Blog #30 DIY Photography

August 29, 2016  •  Leave a Comment


Blog #30 DIY Photography 


Two significant photography events happened this weekend that seem coincidental. 

However, I don’t believe in coincidences. I prefer to call them significant events.  The law of determinism states that events occur because of other events.  In other words, everything happens for a reason.  The topic of this week’s blog is film photography. Indeed, film is not dead . In fact there has been some evidence to the contrary.  There may very well be a resurgence in film photography.  


The first of the two significant events is that I read this great article in  Artsy  by Molly Gottschalk about the resurgence of film that contained the interesting metric about a third of the film shooters these days were between 20-30 years old.  If this is true, then it is refreshing to know that the newer generation of artists, professionals, and hobbyist photographers are embracing film.  


Second, I started to develop film at home. I bought a few materials and chemicals and developed my first 35mm black and white roll a few days before writing this blog entry.  That’s right, DIY (Do-It-Yourself) all the way. It’s amazing how simple, and time saving it can really be.  The next step is that scanning at home should be a breeze.  I purchased an Epson V600 for the job.  It’s a pretty basic scanner and should do the job just fine.  I love the idea of multi-tasking.  When the film is drying (that takes about an hour), I can doing other things like work or read at home. The scanning can also take an hour or less but when you’re at home, the images can go right into Lightroom for post processing and sorting.  Developing at home should actually save a little bit of money in the long run especially if you calculate time and travel to the photo store.   


My last work flow routine is something that I will still need to do for colour film.  That is, drive or take the MTR (train) to the photo place in TST (almost an hour), wait 1-1.5 hours for the processing of 1-2 rolls of film. Drive or train it back home, then load the CD into the computer and download the images into Lightroom.  I estimate that I will save at least an hour on every developing activity.  That’s really worth it if you ask me.  There are tons of resources and applications online for everything that you need to develop and scan your own film.  Colour, however, is more complicated and easier to screw up so for the time being, I’m sticking to black and white.  I actually prefer it most of the time, anyway.  It’s a real zen experience to shoot, develop, and scan (or print in the darkroom). It’s really about enjoying the process of making images.  It’s the thrill of the chase, not the kill, sort of thing.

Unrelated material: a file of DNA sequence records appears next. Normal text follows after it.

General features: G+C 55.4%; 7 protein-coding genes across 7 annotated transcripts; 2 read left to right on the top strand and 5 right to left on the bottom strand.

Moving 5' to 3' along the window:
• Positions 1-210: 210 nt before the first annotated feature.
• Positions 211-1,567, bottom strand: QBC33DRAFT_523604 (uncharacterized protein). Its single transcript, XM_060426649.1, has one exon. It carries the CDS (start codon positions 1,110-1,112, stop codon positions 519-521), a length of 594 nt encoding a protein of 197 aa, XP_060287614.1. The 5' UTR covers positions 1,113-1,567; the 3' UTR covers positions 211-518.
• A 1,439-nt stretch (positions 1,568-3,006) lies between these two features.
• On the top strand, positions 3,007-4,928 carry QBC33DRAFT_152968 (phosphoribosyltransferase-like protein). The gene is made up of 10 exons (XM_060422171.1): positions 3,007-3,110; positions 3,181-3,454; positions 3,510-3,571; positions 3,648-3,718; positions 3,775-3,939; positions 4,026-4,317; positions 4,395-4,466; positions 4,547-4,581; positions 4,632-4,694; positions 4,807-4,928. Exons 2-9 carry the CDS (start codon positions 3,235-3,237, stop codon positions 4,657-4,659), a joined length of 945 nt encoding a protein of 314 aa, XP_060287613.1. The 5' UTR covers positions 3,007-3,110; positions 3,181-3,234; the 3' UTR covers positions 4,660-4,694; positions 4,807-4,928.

I will still need to access the darkroom at work (International School) for making contact sheets or prints but I don’t need to do that to regularly. 


The materials needed are really simple. You need running water and a sink as well as a place to hang dry the film. Some fishing line and a few clips will do just fine.  Any bathroom, regardless how small should work.  In terms of chemicals and hardware, the minimum requirements are as follows:


  • Developer (Duh!)
  • Stop Bath  (Essential to stop the development process)
  • Fixer (critical step that removed the silver oxide fairy dust from the emulsion)
  • Developing Tank (usually comes with 1-2 film reels)
  • Changing bag (lightproof for removing the film from the cassette and loading it onto the reel)
  • 1-2 film loading reels for 35mm and/or 120mm (medium format film)
  • A few different sized plastic measuring beakers for measure the dilutions of chemicals to water (i.e. 50ml, 260ml, 500ml)
  • Scissors (for cutting the leader and end go the film and cutting the film into strips for storage or scanning
  • Plastic negative film holders (acid free and archival quality is the way to go)
  • Thermometer suitable for water (most films get developed at 20 degrees celsius)
  • Timer or application on a smartphone that will alarm at the appropriate time intervals to guide you through the process 


That’s it! All of this stuff actually takes up a surprisingly small space to store. The box that I am using to store this stuff is about the size of a boot box or two shoe boxes.  A scanner is not small but its certainly not prohibitive and can be packed and stored when not being used.  The chemicals and hardware cost a total of around $ 200 USD and should last many years.  The amount of chemicals should be suitable to develop 50-60 rolls of film. The scanner is about $200 USD but should last many years as well.  All in it’s around $400 USD give to take depending what you buy but this is pretty much the basics. Most of the materials are re-usable except for the consumable chemicals of course. Don't drink them! consumables are not all for drinking. 


So, are you ready to become a DIY-guy? (or gal).  It’s quite liberating to be self-sufficient at anything really, not to mention fun. If you’re a film shooter and get regular enjoyment out of shooting film then doing the DIY-thing is a worthwhile investment. 


Good luck! 


The light is always right. 



Roll #1 Developed at homeRoll #1 Developed at home Basic DIY Film Developing SuppliesBasic DIY Film Developing Supplies


No comments posted.

January February March April May June July (4) August (5) September (3) October (1) November (2) December
January (1) February March April May June July August September October November December
January February March April May June July August September October November December
January February March April May June July August September October November December
January February March April May June July August September October November December
January February March April May June July August September October November December